Longmuir Receives Provider Of The Year Award

Stanley’s Dr. Mark Longmuir was presented with the 2017 Outstanding Rural Health Provider award at a banquet on Wednesday, June 14 at the Holiday Inn Riverside in Minot. The award, sponsored by the Dakota Conference on Rural and Public Health, is presented to a healthcare clinician whose practice is in rural North Dakota and who has unselfishly made an important contribution to their community and area. The award can be thought of as a lifetime service award for a rural healthcare provider. In April when UND Rural Health representatives were in Stanley to record interviews with several of those that had been part of the nomination for Longmuir as well as Longmuir’s acceptance speech, they said that Longmuir was selected because of his passion and commitment to health care in a rural area. They said that he cares deeply and gives of his time to share that passion to help the community become more healthy, often going that extra mile. They reflected on his involvement in so many activities outside of the clinic and hospital, saying that dedication to going above and beyond is part of what made him such a worthy candidate for the award. Longmuir’s nomination was completed by Rocky Zastoupil, MCMC Administrator/CEO with letters of support from Brent Rodenhizer, Heath Hetzel and Tammie Braaflat. Zastoupil said Longmuir’s work ethic is unmatched. “I believe that Dr. Longmuir is probably one of the most competent and personable physicians that I’ve met in rural America,” Zastoupil said. “He has the youth that we need in this part of the country to take care of those that do not live in urban areas and he has the wonderful skills that are needed for all of the issues that arise in a small town rural hospital.” In the awards banquet description, they described Dr. Longmuir in ways that many of those patients he serves would agree. The program read, “Mark Longmuir began working for Mountrail  Login or Subscribe to view full stories.

Township Officers Hold Spring Meeting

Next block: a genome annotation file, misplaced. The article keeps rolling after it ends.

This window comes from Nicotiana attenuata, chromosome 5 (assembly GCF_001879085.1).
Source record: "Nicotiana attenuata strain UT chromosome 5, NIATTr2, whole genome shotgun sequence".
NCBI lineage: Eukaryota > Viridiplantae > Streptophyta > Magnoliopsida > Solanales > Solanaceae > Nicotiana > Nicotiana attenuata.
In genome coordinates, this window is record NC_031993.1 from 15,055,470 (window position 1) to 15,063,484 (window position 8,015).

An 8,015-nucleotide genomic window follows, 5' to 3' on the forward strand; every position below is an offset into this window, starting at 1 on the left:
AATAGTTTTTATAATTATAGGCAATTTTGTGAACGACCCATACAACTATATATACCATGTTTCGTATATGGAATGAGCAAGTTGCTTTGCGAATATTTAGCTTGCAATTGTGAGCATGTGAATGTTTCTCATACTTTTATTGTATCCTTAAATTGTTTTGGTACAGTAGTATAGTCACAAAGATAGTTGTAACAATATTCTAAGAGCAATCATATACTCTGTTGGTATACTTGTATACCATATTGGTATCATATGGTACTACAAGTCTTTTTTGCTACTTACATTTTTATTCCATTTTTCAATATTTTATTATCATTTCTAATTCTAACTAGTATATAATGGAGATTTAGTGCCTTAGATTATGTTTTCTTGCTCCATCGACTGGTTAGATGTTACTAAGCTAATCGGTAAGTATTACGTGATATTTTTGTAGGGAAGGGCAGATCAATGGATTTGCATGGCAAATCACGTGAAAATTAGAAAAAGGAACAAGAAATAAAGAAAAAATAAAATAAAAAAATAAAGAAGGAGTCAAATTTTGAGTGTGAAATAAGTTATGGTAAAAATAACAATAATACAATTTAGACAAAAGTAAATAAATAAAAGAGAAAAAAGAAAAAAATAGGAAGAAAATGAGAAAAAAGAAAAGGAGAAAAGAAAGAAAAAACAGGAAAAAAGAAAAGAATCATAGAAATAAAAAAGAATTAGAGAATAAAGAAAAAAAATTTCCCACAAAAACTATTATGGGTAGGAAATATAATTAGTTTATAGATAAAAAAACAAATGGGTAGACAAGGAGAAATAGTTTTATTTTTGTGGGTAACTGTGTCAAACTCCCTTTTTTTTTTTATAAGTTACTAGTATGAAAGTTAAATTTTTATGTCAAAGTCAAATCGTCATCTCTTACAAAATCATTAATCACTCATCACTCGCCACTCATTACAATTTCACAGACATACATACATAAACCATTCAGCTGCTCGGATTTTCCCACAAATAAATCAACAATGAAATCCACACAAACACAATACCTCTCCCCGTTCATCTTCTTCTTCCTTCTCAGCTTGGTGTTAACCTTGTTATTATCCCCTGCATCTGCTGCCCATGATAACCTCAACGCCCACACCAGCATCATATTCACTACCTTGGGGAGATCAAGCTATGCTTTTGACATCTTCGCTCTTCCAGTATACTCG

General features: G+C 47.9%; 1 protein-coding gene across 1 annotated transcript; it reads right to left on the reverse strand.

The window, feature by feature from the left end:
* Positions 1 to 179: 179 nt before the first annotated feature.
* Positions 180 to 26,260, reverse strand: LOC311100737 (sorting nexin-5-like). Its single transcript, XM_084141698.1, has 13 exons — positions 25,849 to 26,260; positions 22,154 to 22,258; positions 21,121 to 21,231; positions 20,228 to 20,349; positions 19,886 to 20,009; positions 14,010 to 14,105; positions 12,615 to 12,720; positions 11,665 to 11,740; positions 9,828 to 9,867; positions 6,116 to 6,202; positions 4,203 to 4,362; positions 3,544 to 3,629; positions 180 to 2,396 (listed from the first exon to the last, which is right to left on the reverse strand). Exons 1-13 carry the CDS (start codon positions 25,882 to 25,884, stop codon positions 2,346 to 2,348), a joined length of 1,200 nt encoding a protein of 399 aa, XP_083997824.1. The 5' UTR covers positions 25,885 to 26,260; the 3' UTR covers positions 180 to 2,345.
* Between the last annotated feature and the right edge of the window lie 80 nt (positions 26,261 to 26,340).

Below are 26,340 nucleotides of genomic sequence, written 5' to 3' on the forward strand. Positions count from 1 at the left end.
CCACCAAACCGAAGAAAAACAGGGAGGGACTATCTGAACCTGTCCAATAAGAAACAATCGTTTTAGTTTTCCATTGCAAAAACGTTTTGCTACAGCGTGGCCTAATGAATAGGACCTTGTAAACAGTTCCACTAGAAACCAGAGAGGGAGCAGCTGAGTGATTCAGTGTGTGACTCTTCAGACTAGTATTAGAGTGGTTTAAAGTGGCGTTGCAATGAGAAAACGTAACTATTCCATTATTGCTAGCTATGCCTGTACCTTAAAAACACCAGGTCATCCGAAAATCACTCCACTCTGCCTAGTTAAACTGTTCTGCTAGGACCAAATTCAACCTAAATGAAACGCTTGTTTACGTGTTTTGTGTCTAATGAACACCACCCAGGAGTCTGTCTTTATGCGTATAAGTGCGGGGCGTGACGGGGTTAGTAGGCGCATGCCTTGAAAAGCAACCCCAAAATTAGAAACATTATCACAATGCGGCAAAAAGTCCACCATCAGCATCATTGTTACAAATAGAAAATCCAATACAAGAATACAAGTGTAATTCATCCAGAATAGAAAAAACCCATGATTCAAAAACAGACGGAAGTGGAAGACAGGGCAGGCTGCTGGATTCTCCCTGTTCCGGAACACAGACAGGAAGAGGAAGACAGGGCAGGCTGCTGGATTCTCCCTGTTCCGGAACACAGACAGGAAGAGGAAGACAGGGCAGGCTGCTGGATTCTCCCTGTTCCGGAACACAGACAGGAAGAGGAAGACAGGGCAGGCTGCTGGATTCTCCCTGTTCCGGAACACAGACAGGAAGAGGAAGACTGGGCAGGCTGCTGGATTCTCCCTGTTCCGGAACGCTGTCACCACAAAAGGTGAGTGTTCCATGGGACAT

Mountrail County’s Township Officers Association held their spring meeting at the Mountrail County South Complex on the morning of Tuesday, June 13. The meeting opened with guest speaker Julie Ellingson of the North Dakota Stockmen’s Association. Her presentation, however, focused on a much more personal story as she shared her family and community’s impacts during the DAPL protests. She says she believes that with all the information that was on social media and in the news during the protests, the stories of the ranchers and people living on the land who were caught in the crossfire went largely untold. She calls her presentation “Collateral Damage”, a title she says is the best way to describe those living there during that time. In her job with the Stockmen’s Association, her job is to represent cattle producers across the state. Morton County is one of the largest cattle producing counties in the state and it was at the heart of this battle. The pipeline crosses just four miles away from her home near St. Anthony. This small community of about 50 people rarely makes the news, that is until they became the epicenter of the DAPL protests. In the early days of the pipeline, people in that area felt it would be much like in the 1980s. Nearly all the line ran on private property and the rest on federal property with all the easements signed in 2015. Work began on the pipeline in 2016 and for the most part it was quiet until July when the first knock came on their door at home with someone asking them to sign a petition to stop the pipeline. They were surprised to see someone this late in the game trying to stop a pipeline that was nearly complete. They were more surprised to find out this person’s job was to protest across the country. They passed it off as an anomaly with no idea of the precursor of what was to come. Even when it did begin, they never dreamt it would continue so long. On Labor Day weekend, things escalated at the protest camp with clashes between workers, protestors, law enforcement and security crews. The Tuesday after Labor Day things just got worse and the protestors actually came onto their land and damaged equipment. They damaged the families corn fields and pastures. Protestors that day included presidential candidate Jill Stein. Much was made of her being there, but nothing about the damage that  Login or Subscribe to view full stories.